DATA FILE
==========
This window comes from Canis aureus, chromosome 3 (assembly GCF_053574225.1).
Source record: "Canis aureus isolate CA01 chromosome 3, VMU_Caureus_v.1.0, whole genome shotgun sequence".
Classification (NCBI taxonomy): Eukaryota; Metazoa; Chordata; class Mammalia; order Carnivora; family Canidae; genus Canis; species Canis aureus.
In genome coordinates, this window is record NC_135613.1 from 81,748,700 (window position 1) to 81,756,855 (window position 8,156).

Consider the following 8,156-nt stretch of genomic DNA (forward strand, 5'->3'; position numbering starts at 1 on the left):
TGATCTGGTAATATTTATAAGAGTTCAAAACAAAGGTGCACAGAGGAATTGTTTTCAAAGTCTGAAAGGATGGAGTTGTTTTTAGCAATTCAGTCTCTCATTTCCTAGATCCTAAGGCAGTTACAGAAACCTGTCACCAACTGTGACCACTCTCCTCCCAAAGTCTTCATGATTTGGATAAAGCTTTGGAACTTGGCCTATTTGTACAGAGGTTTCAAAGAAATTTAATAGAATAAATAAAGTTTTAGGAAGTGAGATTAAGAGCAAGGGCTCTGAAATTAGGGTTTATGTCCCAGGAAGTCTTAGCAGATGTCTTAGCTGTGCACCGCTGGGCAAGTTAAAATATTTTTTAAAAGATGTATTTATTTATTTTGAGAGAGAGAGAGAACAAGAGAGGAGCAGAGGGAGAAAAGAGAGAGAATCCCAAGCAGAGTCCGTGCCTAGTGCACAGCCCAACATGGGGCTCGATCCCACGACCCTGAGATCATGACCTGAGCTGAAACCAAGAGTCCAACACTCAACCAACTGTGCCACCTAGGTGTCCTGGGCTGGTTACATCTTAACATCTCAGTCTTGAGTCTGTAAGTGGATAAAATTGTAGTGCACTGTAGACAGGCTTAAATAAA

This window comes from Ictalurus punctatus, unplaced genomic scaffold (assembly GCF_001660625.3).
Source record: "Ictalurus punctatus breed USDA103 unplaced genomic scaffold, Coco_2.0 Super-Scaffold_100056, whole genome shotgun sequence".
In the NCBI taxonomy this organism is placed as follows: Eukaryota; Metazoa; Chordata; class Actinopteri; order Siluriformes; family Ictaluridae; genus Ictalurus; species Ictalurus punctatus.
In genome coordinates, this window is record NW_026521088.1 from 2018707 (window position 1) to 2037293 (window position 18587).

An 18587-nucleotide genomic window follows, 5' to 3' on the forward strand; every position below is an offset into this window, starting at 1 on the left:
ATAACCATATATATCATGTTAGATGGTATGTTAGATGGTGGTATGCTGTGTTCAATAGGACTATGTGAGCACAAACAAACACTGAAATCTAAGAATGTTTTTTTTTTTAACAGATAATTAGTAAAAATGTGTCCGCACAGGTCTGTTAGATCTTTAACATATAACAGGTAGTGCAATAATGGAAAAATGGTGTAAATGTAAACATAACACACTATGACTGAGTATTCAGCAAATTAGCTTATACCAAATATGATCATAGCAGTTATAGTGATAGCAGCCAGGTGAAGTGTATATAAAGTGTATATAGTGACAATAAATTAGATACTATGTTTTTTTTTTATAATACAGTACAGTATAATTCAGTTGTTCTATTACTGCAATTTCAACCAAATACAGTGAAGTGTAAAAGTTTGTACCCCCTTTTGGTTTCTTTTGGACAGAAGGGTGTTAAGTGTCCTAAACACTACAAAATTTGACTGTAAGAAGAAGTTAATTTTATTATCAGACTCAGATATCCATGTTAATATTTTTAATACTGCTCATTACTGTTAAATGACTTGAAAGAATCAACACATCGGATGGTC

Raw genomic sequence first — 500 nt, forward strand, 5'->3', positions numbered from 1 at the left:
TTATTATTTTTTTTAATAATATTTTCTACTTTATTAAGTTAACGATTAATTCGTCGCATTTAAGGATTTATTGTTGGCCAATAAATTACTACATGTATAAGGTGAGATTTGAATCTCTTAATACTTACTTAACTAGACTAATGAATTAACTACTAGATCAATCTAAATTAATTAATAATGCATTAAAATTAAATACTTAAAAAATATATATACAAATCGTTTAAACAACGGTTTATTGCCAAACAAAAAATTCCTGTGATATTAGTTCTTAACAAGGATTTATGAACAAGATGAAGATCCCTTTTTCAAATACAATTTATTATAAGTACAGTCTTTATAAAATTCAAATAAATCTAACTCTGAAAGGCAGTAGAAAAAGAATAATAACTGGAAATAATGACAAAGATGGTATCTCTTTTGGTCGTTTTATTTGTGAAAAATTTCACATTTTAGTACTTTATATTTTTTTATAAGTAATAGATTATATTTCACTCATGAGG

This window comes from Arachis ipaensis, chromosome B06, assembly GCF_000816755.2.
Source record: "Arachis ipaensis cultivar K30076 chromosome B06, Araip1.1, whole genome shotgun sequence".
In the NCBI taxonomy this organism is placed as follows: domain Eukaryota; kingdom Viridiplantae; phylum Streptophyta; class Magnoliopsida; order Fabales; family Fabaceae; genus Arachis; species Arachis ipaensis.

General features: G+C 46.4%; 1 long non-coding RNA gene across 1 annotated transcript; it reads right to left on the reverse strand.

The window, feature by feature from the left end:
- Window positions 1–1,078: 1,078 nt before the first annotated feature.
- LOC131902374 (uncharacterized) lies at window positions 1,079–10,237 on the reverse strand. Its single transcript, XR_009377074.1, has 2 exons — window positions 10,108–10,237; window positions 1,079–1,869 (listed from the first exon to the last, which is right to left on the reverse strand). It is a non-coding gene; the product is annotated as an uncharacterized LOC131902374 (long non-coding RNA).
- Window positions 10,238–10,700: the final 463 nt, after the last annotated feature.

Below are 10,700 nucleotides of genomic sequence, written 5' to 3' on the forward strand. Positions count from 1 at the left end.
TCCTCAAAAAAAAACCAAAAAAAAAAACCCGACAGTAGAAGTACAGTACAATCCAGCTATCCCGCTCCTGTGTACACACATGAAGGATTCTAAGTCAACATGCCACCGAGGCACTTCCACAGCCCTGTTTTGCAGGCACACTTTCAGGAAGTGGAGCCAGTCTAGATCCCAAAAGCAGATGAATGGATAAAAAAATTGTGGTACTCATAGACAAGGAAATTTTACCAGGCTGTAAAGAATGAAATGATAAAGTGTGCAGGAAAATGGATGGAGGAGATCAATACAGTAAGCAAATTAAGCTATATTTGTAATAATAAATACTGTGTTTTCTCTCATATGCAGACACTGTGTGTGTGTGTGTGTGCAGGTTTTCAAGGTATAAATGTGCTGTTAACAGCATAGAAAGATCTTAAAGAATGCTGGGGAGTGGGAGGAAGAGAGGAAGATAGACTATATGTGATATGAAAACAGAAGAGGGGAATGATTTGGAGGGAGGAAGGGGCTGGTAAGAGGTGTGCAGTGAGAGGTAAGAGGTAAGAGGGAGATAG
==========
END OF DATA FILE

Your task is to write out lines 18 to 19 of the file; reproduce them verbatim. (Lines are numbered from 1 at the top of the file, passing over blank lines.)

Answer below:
General features: G+C 46.4%; 1 long non-coding RNA gene across 1 annotated transcript; it reads right to left on the reverse strand.

The window, feature by feature from the left end: